Starbucks named Hyatt Hotels Corp.’s financial chief Patrick Grismer as its new chief financial officer on Oct.8, making another leadership change in the past year as it battles intense competition in a cooling U.S. coffee market.
Grismer’s appointment completes a three-month search for a new finance chief since current CFO Scott Maw announced plans to retire in June.
Maw’s announcement coincided with executive chairman and former Chief Executive Officer Howard Schultz’s departure from the company, who built Starbucks into a global powerhouse over four decades.
Battling heavy competition from rivals, including high-end coffee shops and affordable fast-food chains, the company said in a memo last month that it would undergo an organizational restructuring that would see leadership changes, job losses, and role expansions.
Grismer, currently serving as CFO of Hyatt Hotels, will join Starbucks on Nov. 12 and will take the role after Maw retires on Nov. 30, Starbucks said in a statement.
“As a seasoned CFO of multiple global, consumer-facing growth companies, (Patrick) brings tremendous finance expertise, a customer-centric mindset, and a wealth of restaurant industry experience to Starbucks,” company CEO Kevin Johnson said in the statement.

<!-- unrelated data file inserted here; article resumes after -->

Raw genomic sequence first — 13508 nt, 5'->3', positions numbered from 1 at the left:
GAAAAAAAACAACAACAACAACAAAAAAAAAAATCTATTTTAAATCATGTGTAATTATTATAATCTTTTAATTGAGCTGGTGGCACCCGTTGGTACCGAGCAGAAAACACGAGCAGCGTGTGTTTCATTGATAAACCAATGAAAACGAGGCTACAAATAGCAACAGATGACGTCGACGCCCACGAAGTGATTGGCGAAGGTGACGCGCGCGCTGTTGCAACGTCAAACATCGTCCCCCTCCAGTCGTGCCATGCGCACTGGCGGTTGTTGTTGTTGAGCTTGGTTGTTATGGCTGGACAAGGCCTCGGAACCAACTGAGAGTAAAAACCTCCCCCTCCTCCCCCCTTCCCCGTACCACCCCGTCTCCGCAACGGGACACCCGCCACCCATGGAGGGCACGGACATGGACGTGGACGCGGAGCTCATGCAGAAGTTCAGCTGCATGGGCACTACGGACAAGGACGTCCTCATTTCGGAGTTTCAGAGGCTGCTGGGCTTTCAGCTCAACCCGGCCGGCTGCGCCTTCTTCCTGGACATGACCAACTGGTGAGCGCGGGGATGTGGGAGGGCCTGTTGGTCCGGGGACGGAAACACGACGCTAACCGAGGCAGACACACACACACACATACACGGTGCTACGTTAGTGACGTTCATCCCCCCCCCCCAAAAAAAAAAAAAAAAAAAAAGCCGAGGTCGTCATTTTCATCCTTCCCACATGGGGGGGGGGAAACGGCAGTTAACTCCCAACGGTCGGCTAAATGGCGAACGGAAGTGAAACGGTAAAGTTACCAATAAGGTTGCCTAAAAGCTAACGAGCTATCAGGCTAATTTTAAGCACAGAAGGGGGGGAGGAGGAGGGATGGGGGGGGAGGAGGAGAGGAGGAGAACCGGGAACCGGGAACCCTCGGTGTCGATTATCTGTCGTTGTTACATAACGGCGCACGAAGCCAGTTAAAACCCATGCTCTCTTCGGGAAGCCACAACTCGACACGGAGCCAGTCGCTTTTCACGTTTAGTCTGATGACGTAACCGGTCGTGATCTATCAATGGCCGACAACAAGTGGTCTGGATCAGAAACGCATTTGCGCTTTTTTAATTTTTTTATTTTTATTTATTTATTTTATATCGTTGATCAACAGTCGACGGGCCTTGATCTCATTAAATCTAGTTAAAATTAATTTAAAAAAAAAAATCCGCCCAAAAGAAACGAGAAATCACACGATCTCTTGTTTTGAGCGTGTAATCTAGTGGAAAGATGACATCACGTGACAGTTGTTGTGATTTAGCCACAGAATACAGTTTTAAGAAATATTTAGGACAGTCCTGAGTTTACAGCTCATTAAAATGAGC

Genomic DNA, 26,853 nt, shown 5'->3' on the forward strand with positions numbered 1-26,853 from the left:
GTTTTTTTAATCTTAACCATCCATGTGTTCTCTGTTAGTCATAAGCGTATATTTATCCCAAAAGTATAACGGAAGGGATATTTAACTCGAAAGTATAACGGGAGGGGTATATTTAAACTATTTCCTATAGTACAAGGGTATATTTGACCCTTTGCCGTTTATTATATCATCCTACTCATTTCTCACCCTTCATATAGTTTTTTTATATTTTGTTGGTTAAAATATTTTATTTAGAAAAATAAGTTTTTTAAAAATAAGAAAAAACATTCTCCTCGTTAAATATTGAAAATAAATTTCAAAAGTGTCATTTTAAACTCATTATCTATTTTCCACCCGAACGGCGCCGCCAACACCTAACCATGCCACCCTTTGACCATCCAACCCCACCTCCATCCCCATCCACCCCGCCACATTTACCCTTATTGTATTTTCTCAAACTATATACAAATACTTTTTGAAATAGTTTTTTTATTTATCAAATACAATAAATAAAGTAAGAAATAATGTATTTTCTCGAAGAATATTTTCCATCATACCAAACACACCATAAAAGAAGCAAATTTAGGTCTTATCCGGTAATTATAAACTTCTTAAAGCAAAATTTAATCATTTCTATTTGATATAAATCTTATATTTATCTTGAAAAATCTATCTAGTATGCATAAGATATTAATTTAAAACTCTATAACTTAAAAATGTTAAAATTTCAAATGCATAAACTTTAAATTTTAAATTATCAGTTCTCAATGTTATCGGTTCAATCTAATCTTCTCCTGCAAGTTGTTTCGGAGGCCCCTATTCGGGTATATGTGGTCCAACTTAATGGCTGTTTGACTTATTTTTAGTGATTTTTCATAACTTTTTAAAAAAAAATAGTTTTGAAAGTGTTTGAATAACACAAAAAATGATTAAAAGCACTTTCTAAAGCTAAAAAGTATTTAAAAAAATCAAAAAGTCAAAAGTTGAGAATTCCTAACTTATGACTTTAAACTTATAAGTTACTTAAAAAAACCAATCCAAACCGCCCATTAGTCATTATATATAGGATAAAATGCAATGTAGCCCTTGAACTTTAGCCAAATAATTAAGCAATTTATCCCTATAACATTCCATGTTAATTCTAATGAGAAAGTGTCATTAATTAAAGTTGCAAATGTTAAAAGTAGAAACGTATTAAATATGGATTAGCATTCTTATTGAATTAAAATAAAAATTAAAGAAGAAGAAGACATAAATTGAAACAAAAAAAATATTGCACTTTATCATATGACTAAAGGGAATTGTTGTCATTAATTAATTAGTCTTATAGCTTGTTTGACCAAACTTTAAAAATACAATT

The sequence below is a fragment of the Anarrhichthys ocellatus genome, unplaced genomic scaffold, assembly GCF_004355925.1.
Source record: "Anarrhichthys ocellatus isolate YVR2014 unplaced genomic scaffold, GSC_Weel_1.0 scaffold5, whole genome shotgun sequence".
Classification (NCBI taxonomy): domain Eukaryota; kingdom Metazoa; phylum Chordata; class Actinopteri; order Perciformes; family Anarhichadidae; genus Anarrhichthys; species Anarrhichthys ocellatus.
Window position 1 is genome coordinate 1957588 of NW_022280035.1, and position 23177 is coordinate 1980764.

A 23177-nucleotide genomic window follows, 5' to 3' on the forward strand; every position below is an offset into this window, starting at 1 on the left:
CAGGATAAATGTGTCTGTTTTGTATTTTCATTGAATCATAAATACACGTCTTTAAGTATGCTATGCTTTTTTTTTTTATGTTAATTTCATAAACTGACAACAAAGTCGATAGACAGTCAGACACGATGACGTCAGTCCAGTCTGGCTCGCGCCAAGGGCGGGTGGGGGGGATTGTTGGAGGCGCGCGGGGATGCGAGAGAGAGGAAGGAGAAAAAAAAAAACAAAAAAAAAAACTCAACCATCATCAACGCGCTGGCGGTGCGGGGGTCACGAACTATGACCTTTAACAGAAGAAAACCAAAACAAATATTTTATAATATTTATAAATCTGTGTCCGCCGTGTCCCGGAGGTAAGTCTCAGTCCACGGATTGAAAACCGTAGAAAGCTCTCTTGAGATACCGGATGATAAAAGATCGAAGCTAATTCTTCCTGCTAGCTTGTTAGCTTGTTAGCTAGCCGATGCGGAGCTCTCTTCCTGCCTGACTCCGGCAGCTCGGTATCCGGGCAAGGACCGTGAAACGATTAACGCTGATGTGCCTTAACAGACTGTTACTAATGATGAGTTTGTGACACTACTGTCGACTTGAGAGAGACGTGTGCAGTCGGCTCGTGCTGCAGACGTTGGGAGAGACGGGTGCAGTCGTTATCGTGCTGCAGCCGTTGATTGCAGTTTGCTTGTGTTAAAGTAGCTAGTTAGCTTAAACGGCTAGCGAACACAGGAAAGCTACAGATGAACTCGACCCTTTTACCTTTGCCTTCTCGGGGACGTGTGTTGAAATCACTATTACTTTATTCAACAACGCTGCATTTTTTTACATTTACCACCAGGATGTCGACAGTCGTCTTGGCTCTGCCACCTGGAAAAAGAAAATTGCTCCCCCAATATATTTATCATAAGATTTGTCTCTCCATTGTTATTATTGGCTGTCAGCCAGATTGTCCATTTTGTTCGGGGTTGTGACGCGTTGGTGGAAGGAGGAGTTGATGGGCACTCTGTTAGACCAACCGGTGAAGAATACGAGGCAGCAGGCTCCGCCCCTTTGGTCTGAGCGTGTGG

Prior to joining Hyatt, Grismer held a variety of leadership positions at companies including KFC and Pizza Hut restaurants owned by Yum Brands Inc., where he was CFO. He also worked at The Walt Disney Co. in finance and strategy roles over a 10-year period, Starbucks said.
“We know Mr. Grismer from his time serving as YUM CFO from May 2012 to February 2016 and have mixed feelings about his appointment,” Cowen analysts said in a note pointing to Yum’s stagnant stock price during his tenure as CFO.
The analysts, however, said his tenure at Hyatt has been more fruitful, where total shareholder returns have risen 58 percent.
Maw, who has been CFO since February 2014, will remain a senior consultant through March 2019 to ensure a smooth transition, the company said.
Starbucks shares, which are down 9 percent this year, were up nearly 1 percent in morning trading.
By Siddharth Cavale